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Publication numberUS8068804 B2
Publication typeGrant
Application numberUS 12/345,478
Publication dateNov 29, 2011
Filing dateDec 29, 2008
Priority dateDec 29, 2008
Also published asUS20100167677
Publication number12345478, 345478, US 8068804 B2, US 8068804B2, US-B2-8068804, US8068804 B2, US8068804B2
InventorsKevin L. Klesenski
Original AssigneeIntel Corporation
Export CitationBiBTeX, EndNote, RefMan
External Links: USPTO, USPTO Assignment, Espacenet
Receiver local oscillator leakage compensation in the presence of an interferer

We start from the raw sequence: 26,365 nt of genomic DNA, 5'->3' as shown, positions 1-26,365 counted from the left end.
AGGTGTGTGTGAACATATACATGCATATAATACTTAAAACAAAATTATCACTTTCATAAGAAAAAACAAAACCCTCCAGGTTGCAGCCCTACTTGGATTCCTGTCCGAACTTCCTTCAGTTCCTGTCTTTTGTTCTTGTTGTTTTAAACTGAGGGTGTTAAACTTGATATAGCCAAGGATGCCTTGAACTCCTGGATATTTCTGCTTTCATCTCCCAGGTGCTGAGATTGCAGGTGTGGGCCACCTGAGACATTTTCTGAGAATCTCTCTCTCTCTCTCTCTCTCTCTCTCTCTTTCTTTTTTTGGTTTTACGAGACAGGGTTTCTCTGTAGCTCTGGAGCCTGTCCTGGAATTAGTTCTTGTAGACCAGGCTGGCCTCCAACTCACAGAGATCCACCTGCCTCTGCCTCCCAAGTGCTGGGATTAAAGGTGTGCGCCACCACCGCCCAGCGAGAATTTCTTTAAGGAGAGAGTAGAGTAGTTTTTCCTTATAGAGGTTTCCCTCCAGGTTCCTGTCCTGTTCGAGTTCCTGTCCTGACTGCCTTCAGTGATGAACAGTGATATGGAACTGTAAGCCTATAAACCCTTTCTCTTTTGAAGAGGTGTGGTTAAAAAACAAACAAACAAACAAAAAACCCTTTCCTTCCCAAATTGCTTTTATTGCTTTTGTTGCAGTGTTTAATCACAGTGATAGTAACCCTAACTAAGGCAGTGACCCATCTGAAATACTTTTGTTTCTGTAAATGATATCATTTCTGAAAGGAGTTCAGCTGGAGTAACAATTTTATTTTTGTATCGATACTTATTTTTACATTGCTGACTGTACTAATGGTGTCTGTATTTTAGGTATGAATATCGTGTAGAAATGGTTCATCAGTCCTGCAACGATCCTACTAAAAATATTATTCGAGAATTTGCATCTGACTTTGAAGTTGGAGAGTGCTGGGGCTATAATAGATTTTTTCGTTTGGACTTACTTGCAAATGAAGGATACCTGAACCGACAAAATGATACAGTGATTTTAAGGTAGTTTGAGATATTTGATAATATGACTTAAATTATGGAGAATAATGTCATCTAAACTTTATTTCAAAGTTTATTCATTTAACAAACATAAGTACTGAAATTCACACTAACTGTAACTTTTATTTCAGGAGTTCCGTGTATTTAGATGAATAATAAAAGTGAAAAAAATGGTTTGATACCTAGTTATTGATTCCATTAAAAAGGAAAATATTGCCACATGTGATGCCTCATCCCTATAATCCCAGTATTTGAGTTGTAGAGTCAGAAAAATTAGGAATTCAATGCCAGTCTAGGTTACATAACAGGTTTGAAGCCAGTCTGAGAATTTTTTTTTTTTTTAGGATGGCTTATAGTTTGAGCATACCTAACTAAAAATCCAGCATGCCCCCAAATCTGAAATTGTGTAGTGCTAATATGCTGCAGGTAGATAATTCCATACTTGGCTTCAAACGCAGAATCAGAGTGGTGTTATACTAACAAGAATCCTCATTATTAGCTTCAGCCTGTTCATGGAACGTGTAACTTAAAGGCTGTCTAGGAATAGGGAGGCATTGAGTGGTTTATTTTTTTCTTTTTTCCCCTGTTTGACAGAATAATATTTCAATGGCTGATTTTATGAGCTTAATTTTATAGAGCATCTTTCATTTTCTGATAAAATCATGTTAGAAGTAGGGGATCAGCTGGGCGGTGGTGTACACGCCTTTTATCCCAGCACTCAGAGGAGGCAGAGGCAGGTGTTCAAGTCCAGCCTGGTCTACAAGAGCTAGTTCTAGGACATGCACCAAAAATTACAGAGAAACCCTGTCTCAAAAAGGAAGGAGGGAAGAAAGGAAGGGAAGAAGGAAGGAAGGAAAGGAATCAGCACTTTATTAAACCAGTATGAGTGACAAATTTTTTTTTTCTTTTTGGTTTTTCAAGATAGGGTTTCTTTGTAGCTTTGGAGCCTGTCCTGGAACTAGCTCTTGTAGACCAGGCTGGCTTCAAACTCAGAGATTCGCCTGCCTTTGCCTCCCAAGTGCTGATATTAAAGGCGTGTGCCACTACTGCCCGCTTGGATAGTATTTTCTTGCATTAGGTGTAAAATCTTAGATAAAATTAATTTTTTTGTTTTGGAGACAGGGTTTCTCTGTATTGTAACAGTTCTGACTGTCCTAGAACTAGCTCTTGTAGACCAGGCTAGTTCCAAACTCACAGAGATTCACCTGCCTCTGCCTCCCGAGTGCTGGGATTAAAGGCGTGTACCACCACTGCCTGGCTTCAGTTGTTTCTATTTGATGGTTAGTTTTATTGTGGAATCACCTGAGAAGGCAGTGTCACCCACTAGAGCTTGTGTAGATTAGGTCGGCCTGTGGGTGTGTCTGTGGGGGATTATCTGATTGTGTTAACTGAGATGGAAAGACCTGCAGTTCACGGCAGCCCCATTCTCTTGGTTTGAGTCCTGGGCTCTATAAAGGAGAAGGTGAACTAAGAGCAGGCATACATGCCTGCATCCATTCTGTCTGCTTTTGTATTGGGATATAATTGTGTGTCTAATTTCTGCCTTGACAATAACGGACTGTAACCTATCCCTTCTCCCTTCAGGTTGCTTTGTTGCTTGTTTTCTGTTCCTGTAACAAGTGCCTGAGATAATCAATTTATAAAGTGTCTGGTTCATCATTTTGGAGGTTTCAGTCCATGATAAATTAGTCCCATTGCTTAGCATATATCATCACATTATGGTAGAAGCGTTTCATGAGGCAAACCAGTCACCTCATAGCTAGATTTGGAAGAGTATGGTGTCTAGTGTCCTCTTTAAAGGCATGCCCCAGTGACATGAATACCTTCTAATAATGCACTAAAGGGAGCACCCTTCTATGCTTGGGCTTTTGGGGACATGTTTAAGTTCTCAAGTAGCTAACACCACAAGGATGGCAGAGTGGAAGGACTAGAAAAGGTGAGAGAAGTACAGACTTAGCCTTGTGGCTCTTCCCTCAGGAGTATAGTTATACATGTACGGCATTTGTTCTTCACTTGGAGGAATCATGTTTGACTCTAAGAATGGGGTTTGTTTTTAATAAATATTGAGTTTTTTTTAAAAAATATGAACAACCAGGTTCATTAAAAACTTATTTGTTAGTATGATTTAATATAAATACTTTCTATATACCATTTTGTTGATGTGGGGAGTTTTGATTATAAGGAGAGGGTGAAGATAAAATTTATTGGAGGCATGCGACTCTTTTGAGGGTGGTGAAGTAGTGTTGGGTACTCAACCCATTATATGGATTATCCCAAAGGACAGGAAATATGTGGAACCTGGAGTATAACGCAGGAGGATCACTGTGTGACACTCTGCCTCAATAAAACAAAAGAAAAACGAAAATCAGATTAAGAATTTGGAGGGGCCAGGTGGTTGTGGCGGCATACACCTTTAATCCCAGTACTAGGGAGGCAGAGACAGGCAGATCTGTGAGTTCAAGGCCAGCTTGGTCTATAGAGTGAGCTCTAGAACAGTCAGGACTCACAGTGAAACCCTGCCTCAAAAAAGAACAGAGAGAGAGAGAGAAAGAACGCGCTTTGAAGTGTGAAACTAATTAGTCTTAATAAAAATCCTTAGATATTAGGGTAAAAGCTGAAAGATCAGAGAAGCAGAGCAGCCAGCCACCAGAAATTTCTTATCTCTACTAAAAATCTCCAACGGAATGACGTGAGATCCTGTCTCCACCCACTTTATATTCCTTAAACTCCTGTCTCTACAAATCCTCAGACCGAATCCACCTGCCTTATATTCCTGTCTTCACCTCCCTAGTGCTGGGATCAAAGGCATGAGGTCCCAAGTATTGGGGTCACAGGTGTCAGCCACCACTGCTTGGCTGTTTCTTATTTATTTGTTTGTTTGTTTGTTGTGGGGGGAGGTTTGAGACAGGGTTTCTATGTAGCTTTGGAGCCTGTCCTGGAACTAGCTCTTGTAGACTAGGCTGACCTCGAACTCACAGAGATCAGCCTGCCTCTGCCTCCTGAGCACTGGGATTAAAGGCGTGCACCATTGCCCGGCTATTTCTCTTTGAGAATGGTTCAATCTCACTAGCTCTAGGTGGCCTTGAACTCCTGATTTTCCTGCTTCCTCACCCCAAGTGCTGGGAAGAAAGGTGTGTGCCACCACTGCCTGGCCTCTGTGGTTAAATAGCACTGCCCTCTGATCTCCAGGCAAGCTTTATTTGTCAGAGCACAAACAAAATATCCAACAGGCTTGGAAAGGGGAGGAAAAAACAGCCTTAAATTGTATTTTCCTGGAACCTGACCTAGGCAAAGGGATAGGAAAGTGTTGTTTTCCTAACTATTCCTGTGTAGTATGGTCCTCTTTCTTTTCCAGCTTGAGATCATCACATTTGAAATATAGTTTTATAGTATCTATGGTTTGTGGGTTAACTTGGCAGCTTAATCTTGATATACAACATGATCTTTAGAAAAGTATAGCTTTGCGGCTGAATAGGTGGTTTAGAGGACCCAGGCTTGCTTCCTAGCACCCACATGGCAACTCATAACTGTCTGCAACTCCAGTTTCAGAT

US 8068804 B2
Abstract
A ZIF radio compensation method is disclosed. The ZIF radio compensation method employs high gain setting compensation values, which are reliably calculated for low gain settings, during entry of the radio into a communications network. Once the network entry is complete, these coarse calibration values are refined during times when no interfering signal is present. The ZIF radio compensation method allows a receiver to use no additional circuitry to achieve isolation, for potential cost savings. The ZIF radio compensation method further speeds up initial calibration, allowing the radio to join the communications network more rapidly.
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Claims(20)
1. A method comprising:
calculating an initial compensation value to cancel out an unwanted direct current offset during a predetermined gain setting of a zero intermediate frequency radio in a receiver;